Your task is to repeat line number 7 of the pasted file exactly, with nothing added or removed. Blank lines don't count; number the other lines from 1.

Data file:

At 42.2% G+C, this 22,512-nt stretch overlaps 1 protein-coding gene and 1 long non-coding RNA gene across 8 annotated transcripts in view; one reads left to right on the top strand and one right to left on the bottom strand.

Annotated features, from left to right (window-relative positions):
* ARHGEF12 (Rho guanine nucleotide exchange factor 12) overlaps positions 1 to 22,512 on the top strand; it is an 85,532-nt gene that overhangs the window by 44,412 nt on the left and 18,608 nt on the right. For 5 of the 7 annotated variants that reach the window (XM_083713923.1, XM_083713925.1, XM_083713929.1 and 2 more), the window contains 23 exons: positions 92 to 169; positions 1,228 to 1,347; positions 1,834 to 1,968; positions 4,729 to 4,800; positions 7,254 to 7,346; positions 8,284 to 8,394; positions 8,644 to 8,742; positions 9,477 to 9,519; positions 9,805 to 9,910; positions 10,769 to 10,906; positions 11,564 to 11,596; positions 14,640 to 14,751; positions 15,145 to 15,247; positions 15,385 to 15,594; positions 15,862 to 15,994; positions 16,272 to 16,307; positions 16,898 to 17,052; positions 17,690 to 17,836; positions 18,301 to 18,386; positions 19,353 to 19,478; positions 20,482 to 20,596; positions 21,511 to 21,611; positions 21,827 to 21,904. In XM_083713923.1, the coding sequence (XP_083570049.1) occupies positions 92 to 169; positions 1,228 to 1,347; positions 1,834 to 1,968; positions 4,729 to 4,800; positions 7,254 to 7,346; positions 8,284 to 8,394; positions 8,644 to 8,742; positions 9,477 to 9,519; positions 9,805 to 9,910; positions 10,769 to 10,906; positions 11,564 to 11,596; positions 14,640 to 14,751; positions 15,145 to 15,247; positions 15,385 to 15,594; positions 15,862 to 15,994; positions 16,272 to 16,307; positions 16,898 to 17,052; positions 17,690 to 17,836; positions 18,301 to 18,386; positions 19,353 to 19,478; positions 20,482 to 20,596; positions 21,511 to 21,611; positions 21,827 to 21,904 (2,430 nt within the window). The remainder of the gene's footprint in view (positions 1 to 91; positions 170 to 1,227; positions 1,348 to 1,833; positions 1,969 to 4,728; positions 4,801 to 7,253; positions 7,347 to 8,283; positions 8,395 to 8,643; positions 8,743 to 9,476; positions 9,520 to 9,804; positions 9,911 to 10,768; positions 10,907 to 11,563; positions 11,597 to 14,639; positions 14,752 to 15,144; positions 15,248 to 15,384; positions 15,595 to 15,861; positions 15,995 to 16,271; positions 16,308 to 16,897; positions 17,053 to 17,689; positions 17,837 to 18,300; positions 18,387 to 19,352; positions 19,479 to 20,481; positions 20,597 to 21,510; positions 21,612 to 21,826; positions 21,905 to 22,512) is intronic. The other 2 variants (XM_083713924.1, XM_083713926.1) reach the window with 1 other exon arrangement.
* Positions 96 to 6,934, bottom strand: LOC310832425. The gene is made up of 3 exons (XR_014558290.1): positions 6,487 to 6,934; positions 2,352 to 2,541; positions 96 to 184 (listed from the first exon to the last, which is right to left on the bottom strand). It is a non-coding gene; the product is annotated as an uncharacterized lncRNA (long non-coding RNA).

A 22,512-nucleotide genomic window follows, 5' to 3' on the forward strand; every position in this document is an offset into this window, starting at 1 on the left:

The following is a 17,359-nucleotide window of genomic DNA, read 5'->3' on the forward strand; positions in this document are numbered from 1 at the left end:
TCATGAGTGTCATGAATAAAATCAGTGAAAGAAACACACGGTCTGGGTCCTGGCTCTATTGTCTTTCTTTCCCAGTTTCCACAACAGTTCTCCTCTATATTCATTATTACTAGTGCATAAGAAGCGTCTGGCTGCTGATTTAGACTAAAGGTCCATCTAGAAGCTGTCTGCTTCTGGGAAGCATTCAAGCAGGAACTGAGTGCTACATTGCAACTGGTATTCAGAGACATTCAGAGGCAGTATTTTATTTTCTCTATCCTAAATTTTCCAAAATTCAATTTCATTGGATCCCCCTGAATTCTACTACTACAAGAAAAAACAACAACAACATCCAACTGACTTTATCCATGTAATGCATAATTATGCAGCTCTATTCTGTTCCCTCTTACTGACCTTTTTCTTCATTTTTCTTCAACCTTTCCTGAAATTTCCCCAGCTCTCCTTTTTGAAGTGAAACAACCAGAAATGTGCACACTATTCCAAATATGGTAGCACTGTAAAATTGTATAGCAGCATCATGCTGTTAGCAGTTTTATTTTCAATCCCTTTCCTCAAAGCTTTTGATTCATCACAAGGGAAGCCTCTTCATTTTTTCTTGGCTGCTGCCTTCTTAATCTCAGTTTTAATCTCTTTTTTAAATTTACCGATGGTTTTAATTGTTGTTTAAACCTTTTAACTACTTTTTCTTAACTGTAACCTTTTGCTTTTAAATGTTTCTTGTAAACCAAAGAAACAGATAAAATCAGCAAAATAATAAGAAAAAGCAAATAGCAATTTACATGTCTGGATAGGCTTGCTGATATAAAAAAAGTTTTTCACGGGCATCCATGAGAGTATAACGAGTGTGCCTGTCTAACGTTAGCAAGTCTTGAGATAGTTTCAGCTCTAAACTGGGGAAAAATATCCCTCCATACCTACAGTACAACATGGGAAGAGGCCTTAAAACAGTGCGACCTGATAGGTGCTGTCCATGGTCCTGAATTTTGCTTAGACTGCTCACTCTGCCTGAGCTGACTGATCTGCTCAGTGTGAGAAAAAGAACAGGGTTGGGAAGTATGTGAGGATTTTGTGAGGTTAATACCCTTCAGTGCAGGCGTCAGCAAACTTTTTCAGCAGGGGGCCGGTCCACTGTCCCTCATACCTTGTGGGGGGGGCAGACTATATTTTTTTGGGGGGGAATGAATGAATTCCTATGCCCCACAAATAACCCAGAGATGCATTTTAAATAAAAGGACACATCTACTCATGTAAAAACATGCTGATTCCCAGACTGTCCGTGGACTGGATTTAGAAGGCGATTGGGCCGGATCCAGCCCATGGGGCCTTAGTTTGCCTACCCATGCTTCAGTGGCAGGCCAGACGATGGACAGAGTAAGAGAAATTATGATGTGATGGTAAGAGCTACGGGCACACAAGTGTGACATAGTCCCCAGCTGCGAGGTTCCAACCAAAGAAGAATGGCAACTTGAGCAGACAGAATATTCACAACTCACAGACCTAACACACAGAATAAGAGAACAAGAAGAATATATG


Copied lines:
TCATGAGTGTCATGAATAAAATCAGTGAAAGAAACACACGGTCTGGGTCCTGGCTCTATTGTCTTTCTTTCCCAGTTTCCACAACAGTTCTCCTCTATATTCATTATTACTAGTGCATAAGAAGCGTCTGGCTGCTGATTTAGACTAAAGGTCCATCTAGAAGCTGTCTGCTTCTGGGAAGCATTCAAGCAGGAACTGAGTGCTACATTGCAACTGGTATTCAGAGACATTCAGAGGCAGTATTTTATTTTCTCTATCCTAAATTTTCCAAAATTCAATTTCATTGGATCCCCCTGAATTCTACTACTACAAGAAAAAACAACAACAACATCCAACTGACTTTATCCATGTAATGCATAATTATGCAGCTCTATTCTGTTCCCTCTTACTGACCTTTTTCTTCATTTTTCTTCAACCTTTCCTGAAATTTCCCCAGCTCTCCTTTTTGAAGTGAAACAACCAGAAATGTGCACACTATTCCAAATATGGTAGCACTGTAAAATTGTATAGCAGCATCATGCTGTTAGCAGTTTTATTTTCAATCCCTTTCCTCAAAGCTTTTGATTCATCACAAGGGAAGCCTCTTCATTTTTTCTTGGCTGCTGCCTTCTTAATCTCAGTTTTAATCTCTTTTTTAAATTTACCGATGGTTTTAATTGTTGTTTAAACCTTTTAACTACTTTTTCTTAACTGTAACCTTTTGCTTTTAAATGTTTCTTGTAAACCAAAGAAACAGATAAAATCAGCAAAATAATAAGAAAAAGCAAATAGCAATTTACATGTCTGGATAGGCTTGCTGATATAAAAAAAGTTTTTCACGGGCATCCATGAGAGTATAACGAGTGTGCCTGTCTAACGTTAGCAAGTCTTGAGATAGTTTCAGCTCTAAACTGGGGAAAAATATCCCTCCATACCTACAGTACAACATGGGAAGAGGCCTTAAAACAGTGCGACCTGATAGGTGCTGTCCATGGTCCTGAATTTTGCTTAGACTGCTCACTCTGCCTGAGCTGACTGATCTGCTCAGTGTGAGAAAAAGAACAGGGTTGGGAAGTATGTGAGGATTTTGTGAGGTTAATACCCTTCAGTGCAGGCGTCAGCAAACTTTTTCAGCAGGGGGCCGGTCCACTGTCCCTCATACCTTGTGGGGGGGGCAGACTATATTTTTTTGGGGGGGAATGAATGAATTCCTATGCCCCACAAATAACCCAGAGATGCATTTTAAATAAAAGGACACATCTACTCATGTAAAAACATGCTGATTCCCAGACTGTCCGTGGACTGGATTTAGAAGGCGATTGGGCCGGATCCAGCCCATGGGGCCTTAGTTTGCCTACCCATGCTTCAGTGGCAGGCCAGACGATGGACAGAGTAAGAGAAATTATGATGTGATGGTAAGAGCTACGGGCACACAAGTGTGACATAGTCCCCAGCTGCGAGGTTCCAACCAAAGAAGAATGGCAACTTGAGCAGACAGAATATTCACAACTCACAGACCTAACACACAGAATAAGAGAACAAGAAGAATATATG